Archive for the ‘Queen’s Indian’ Category

The Fabulous 00s: Rip-Roaring Linares 2009

February 23, 2009

Some great games coming out of Linares 2009.

Here’s a fascinating battle where the best variations lay behind the scenes.

[Event “Linares 2009”]
[Site “Linares, ESP”]
[White “Radjabov, Teimour”]
[Black “Grischuk, Alexander”]
[Result “0-1”]
[ECO “E17”]

Queen’s Indian “Kasparov Gambit”

1. d4 Nf6 2. c4 e6 3. Nf3 b6 4. g3 Bb7 5. Bg2 Be7 6. d5 exd5 7. Nh4 c6 8. cxd5 Nxd5 9. Nf5 O-O 10. e4 Nc7 11. Bf4

So far, so normal

So far, so normal

The ever-combative Radjabov chooses a sharp, topical, gambit that first started blowing minds in the 80s with Portisch, Polugaevsky, Kasparov, etc. Grischuk chooses the normal response.


At this point I want to draw your attention to an incredible counter-gambit that black had at his disposal.  In this game, it remained off-stage.  11… Bg5! 12. Bd6 (12. Bxg5 Qxg5 13. Nc3 Ba6 14. f4 Qf6 15. Qd2 Nd5 16. Nxd5 (16. exd5 Qxf5 17. O-O-O c5 18. Rhe1 d6 19. Re7 Rd8 20. Rde1 Nd7 21. Ne4 Nf6 is balanced) 16… cxd5 17. O-O-O and again it’s balanced) 12… g6!! TN– a really amazing idea.  If  13. Bxf8 (declining with 13. f4 Bf6 14. Bxf8 Bxb2 15. Be7 Qe8 16. Ba3 Bxa1 17. Nd6 Qe6 18. Nxb7 Qxa2 could be termed “the absurdity variation” due to the random placement of both sides’ forces ….and … is balanced!) 13… Qxf8 14. f4 gxf5 15. fxg5 fxe4 16. Nc3 d5 and black has full compensation!  I would like to see this line tested.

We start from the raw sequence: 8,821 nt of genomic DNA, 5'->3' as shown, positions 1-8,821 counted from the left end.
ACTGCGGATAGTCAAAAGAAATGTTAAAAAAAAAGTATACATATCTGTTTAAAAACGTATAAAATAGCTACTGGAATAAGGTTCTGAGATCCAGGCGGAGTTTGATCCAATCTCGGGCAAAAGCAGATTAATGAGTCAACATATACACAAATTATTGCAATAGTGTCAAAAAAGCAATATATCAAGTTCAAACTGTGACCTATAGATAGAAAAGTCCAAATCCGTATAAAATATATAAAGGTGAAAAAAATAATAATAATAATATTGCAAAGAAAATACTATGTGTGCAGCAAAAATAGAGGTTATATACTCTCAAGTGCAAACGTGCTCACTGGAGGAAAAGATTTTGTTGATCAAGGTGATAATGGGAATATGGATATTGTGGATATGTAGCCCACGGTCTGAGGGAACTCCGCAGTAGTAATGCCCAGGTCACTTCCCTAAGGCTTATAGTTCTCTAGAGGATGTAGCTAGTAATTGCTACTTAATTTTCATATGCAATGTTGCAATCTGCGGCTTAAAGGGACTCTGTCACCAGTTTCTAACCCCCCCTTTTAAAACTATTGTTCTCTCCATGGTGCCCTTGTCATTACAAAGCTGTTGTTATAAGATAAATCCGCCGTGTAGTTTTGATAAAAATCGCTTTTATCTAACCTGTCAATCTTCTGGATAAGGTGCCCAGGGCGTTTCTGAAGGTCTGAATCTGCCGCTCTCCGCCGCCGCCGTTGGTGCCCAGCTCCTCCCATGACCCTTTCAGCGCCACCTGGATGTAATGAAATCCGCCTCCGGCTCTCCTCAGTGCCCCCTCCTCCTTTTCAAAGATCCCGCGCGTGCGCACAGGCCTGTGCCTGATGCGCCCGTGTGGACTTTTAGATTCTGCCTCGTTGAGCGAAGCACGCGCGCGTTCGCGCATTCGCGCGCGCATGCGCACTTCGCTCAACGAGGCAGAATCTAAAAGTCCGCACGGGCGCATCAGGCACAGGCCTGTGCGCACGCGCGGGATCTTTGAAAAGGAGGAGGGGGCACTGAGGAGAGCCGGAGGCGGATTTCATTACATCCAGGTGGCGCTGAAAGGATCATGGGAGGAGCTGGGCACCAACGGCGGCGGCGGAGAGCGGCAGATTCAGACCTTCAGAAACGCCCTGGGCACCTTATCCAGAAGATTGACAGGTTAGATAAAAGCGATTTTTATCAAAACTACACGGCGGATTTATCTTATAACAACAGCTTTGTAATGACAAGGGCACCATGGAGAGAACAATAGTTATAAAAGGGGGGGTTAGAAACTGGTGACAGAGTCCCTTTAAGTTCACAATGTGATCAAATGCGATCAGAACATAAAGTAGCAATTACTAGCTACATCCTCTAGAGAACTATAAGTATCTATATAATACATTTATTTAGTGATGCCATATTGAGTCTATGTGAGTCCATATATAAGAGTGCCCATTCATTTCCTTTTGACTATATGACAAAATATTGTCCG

The game proceeded along regular channels:

12. Qg4 Ne6 13. Nc3 and now Grischuk made a second-best move.  He played

13…Kh8?! which isn’t the best.   Better is 13… g6! 14. Nh6+ Kg7 15. Nf5+ Kg8 16. exd5 Nxf4 17. gxf4 h5 18. Qg3 h4 19. Qg4 Bb4 20. O-O-O Bc8 21. dxc6 Qf6 22. Qg5 Qxg5 23. fxg5 Bxf5 24. c7 Bxc3 25. bxc3 Nc6 26. Bxc6 Rac8 27. Bd7 Rxc7 28. Bxf5 gxf5 29. Kb2 and, yes, you guessed it, it’s a draw.  But clearly this confused white, because immediately Teimour reacted in a poor way.
14. Be5?

The simple 14. exd5  cxd5 15. O-O-O! g6 16. Nxe7 Qxe7 17. Nxd5 Bxd5 18. Bxd5 Nc6 19. Bd2 Kg8 20. Bc3 Rac8 21. Rhe1 and white has a huge attack.  Sometimes good players just out-think themselves.

14…Bf6 15. Bxf6 Qxf6 16. O-O-O Nd7 Here, black yet again had the opportunity for a wild continuation.  He could have played 16… g6! 17. Nd6 d4!! leaving the B/b7 alone. if 18. Nxb7 (18. Qf3 Qxf3 19. Bxf3 Ba6 20. Ne2 Bxe2 21. Bxe2 Kg7 22. f4 c5 23. Bf3 Na6 and black is very happy) 18… dxc3 19. Qe2 Nd4 20. Qe3 cxb2+ 21. Kxb2 c5 with a black edge.

17. f4 Ndc5 18. e5? A big miscue.  Correct was 18. exd5 cxd5 19. Bxd5
Rac8 20. Bxb7 Nxb7 21. Kb1 and white is fine.  It would likely be a draw.

18… Qg6 19. Qh3?!

At this point, it was best to hunker down with 19. Qxg6 fxg6!? (or the more staid 19…hxg6) 20. Nd6 a5 and black is only a little better.

19… f6 20. Nh4  Qh6 21. Nf3 Qxh3 Black chooses a safe route. For the third time, black could have set “board on fire” with 21… Nxf4!!

Board on Fire / Fire on Board

Board on Fire / Fire on Board

Position after 21..Nxf4!! (analysis)